>> > It really is as simple as that. It's easier than changing a disk in a
>> > desktop, because you probably only need to undo one screw to eject the
>> disk
>> > caddy, then four screws to release the disk from the caddy.
>> >
>> >
>> >
>> > > You know what to do:
>> >
>> > Yep; Reply to the newsgroup, so other people can see the answer given.
>> >
>> > HTH,
>> >
>> > Pete.
>> >
>> >
>>
>>
>
>
Anonymous
October 30, 2004 4:21:56 AM

Archived from groups: alt.sys.pc-clone.dell (More info?)

On Thu, 28 Oct 2004 12:32:36 +0100, "Peter Connolly"
<newsgroupsdemon@removethisbitacutecomputing.co.uk> wrote:

>> no idea where to even get one or what to ask for. Are they something
>> you can buy like at Best Buy or similar type store.
>
>You're looking for a 2.5inch drive, any capacity, any speed. Buy them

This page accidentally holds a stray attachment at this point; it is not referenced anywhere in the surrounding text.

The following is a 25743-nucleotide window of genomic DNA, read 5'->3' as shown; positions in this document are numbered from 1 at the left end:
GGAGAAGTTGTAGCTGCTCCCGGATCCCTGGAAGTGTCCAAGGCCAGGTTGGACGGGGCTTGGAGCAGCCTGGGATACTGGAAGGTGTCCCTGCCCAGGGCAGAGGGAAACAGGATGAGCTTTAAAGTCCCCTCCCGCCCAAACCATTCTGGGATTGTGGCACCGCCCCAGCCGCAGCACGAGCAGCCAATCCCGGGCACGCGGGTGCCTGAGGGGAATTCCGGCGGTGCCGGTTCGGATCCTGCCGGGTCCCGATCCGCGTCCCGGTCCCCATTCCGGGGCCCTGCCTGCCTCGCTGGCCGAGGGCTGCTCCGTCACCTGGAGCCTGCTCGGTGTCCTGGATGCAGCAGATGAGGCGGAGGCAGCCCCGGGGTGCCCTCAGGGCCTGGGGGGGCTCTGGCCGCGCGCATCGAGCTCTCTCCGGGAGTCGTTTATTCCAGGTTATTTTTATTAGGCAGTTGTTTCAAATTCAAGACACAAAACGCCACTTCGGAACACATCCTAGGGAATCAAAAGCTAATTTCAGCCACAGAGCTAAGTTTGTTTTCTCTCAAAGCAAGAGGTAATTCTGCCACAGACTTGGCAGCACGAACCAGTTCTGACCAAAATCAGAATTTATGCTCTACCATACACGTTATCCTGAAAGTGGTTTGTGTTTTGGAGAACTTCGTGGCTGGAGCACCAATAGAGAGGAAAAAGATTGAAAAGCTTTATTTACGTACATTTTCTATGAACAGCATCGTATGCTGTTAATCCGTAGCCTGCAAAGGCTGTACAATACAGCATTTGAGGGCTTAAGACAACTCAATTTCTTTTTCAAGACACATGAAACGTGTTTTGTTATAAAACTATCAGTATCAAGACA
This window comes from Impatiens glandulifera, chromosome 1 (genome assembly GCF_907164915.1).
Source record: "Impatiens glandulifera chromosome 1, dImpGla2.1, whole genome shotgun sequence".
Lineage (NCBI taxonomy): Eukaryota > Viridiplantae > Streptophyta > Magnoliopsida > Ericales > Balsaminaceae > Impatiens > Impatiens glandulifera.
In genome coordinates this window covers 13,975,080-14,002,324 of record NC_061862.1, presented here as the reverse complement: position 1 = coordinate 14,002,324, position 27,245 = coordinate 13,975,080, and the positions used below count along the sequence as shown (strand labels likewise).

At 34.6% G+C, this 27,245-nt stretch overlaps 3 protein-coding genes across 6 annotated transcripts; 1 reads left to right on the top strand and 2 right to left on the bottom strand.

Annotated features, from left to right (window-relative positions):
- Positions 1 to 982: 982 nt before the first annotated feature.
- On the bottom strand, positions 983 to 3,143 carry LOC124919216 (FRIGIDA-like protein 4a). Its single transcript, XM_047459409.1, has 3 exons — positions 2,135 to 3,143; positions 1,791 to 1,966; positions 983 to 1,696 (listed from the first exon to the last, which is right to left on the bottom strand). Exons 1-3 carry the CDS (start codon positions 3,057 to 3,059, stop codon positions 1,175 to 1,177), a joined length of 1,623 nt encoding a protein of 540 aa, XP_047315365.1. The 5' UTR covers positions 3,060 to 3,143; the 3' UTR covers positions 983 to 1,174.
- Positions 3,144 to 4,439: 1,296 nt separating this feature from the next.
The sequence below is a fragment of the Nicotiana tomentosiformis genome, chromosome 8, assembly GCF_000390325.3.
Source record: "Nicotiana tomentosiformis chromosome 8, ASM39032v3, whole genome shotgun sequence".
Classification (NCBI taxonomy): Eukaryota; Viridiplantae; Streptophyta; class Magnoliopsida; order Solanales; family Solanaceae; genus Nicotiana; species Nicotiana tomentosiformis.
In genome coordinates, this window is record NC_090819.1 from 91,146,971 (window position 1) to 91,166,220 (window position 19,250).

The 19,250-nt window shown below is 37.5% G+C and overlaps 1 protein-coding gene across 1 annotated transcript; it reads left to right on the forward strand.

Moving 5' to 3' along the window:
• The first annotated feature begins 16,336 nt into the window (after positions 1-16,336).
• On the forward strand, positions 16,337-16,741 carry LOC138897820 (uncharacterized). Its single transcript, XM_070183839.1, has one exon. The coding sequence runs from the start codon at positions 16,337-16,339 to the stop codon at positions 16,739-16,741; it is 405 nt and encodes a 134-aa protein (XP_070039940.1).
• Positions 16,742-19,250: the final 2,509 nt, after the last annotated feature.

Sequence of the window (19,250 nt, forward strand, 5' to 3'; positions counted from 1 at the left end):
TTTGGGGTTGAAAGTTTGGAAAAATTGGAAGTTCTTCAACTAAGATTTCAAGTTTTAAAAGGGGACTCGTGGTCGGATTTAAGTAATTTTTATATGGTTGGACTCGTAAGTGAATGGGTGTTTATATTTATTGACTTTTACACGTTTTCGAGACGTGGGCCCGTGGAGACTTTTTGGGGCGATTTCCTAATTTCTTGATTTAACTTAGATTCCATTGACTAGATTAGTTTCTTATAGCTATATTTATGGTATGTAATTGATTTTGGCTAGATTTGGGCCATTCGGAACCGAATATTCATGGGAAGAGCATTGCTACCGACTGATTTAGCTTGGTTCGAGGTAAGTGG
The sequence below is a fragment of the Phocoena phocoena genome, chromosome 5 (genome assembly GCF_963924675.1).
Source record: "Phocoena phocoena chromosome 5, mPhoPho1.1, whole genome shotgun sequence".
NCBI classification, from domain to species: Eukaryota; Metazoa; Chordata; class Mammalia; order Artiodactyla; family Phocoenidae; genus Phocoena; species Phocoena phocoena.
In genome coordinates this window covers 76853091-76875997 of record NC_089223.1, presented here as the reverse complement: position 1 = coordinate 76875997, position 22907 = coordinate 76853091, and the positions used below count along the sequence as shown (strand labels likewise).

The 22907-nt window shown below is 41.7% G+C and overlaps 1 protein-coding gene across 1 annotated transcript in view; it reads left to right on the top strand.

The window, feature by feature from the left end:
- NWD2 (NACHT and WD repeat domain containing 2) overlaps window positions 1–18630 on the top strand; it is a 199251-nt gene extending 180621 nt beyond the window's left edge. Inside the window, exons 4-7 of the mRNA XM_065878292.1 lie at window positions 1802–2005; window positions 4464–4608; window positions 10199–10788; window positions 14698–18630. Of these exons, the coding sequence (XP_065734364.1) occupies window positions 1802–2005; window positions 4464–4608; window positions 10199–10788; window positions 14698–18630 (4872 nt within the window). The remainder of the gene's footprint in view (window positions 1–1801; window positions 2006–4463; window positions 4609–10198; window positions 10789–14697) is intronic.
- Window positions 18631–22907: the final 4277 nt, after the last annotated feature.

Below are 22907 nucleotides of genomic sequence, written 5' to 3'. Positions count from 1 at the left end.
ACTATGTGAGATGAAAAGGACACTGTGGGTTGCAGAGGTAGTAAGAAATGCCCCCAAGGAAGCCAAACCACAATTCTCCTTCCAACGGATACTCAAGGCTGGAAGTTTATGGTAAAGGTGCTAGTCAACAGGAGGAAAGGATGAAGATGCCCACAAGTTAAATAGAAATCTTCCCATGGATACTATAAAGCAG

>on-line for the best prices.
>
>Remove the old hard drive from its caddy, and put the new one in. Put the
>Dell Recovery CD in the drive, and switch on.

First off, I want to thank you and the others that responded to my
question.

Best I can tell, there are very few retail outlets for such drives. I
gather none of the major retail stores like Best Buy has them on the
shelf. Not sure if we are going to do the mail-order route, or just
go to Dell as much as I hate too.

Any good mail order sources for such drives???

The recovering data on the drive is not a big issue, because I was
able to burn a CD, with all the data files she had.....I think.

One last question. If I buy a drive, what about the plastic case
piece. Will it easily come off the old drive, and be able to put on a
new drive? The pictures on the Dell HD upgrade site looks like they